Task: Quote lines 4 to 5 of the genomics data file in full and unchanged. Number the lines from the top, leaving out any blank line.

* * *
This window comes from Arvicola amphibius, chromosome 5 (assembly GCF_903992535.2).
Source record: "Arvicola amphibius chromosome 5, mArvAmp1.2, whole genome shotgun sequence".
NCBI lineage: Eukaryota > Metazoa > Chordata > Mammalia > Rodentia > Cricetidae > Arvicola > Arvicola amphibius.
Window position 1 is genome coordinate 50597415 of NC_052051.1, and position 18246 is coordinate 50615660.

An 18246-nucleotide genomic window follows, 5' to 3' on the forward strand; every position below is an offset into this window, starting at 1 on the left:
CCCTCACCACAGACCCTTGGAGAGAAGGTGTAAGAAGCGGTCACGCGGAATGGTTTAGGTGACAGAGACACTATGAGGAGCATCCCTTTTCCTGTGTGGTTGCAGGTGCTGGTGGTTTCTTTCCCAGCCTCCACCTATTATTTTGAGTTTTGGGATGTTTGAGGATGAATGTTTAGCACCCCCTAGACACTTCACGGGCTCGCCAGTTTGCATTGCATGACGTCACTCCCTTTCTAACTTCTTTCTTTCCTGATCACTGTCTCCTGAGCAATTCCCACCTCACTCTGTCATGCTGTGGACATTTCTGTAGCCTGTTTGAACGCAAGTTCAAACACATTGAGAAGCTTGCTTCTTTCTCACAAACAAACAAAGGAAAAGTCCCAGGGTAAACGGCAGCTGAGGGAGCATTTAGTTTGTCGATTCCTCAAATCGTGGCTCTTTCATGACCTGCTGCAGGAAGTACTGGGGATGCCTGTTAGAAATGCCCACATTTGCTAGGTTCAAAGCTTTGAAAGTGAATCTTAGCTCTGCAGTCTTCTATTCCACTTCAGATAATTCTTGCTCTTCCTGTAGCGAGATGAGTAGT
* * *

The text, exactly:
Window position 1 is genome coordinate 50597415 of NC_052051.1, and position 18246 is coordinate 50615660.

An 18246-nucleotide genomic window follows, 5' to 3' on the forward strand; every position below is an offset into this window, starting at 1 on the left: